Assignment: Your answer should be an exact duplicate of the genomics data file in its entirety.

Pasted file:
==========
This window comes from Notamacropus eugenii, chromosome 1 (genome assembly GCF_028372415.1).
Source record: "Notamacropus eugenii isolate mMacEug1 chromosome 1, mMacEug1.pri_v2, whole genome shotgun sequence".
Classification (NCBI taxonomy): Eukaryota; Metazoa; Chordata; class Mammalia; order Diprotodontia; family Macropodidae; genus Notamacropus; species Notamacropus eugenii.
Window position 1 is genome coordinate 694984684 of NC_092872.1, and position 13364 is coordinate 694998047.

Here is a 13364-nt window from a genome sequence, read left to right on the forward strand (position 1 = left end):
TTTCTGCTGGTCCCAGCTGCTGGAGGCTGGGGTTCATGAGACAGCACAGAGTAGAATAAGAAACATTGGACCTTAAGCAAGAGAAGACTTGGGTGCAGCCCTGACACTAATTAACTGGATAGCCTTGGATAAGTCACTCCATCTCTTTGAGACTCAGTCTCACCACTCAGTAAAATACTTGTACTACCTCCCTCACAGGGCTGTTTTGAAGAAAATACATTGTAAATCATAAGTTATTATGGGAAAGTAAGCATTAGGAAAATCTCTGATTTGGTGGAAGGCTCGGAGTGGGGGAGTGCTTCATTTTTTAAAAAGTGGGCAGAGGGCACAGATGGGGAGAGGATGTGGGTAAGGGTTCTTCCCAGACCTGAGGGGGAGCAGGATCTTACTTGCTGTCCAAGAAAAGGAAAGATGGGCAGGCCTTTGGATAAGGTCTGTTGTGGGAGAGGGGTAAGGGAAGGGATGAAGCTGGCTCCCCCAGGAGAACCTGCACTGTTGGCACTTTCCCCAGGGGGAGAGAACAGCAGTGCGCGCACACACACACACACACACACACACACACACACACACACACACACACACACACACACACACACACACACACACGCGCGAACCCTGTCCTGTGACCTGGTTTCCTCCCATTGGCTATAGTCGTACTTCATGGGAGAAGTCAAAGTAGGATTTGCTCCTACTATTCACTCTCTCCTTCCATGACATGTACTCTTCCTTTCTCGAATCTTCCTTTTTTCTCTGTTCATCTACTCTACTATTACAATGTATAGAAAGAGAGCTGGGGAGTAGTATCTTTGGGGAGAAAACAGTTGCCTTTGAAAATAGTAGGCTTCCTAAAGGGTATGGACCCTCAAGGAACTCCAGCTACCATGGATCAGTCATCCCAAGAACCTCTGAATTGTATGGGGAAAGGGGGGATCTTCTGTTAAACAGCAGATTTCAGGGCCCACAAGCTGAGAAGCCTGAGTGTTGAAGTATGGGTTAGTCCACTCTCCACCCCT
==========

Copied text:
This window comes from Notamacropus eugenii, chromosome 1 (genome assembly GCF_028372415.1).
Source record: "Notamacropus eugenii isolate mMacEug1 chromosome 1, mMacEug1.pri_v2, whole genome shotgun sequence".
Classification (NCBI taxonomy): Eukaryota; Metazoa; Chordata; class Mammalia; order Diprotodontia; family Macropodidae; genus Notamacropus; species Notamacropus eugenii.
Window position 1 is genome coordinate 694984684 of NC_092872.1, and position 13364 is coordinate 694998047.

Here is a 13364-nt window from a genome sequence, read left to right on the forward strand (position 1 = left end):
TTTCTGCTGGTCCCAGCTGCTGGAGGCTGGGGTTCATGAGACAGCACAGAGTAGAATAAGAAACATTGGACCTTAAGCAAGAGAAGACTTGGGTGCAGCCCTGACACTAATTAACTGGATAGCCTTGGATAAGTCACTCCATCTCTTTGAGACTCAGTCTCACCACTCAGTAAAATACTTGTACTACCTCCCTCACAGGGCTGTTTTGAAGAAAATACATTGTAAATCATAAGTTATTATGGGAAAGTAAGCATTAGGAAAATCTCTGATTTGGTGGAAGGCTCGGAGTGGGGGAGTGCTTCATTTTTTAAAAAGTGGGCAGAGGGCACAGATGGGGAGAGGATGTGGGTAAGGGTTCTTCCCAGACCTGAGGGGGAGCAGGATCTTACTTGCTGTCCAAGAAAAGGAAAGATGGGCAGGCCTTTGGATAAGGTCTGTTGTGGGAGAGGGGTAAGGGAAGGGATGAAGCTGGCTCCCCCAGGAGAACCTGCACTGTTGGCACTTTCCCCAGGGGGAGAGAACAGCAGTGCGCGCACACACACACACACACACACACACACACACACACACACACACACACACACACACACACACACACACACACACGCGCGAACCCTGTCCTGTGACCTGGTTTCCTCCCATTGGCTATAGTCGTACTTCATGGGAGAAGTCAAAGTAGGATTTGCTCCTACTATTCACTCTCTCCTTCCATGACATGTACTCTTCCTTTCTCGAATCTTCCTTTTTTCTCTGTTCATCTACTCTACTATTACAATGTATAGAAAGAGAGCTGGGGAGTAGTATCTTTGGGGAGAAAACAGTTGCCTTTGAAAATAGTAGGCTTCCTAAAGGGTATGGACCCTCAAGGAACTCCAGCTACCATGGATCAGTCATCCCAAGAACCTCTGAATTGTATGGGGAAAGGGGGGATCTTCTGTTAAACAGCAGATTTCAGGGCCCACAAGCTGAGAAGCCTGAGTGTTGAAGTATGGGTTAGTCCACTCTCCACCCCT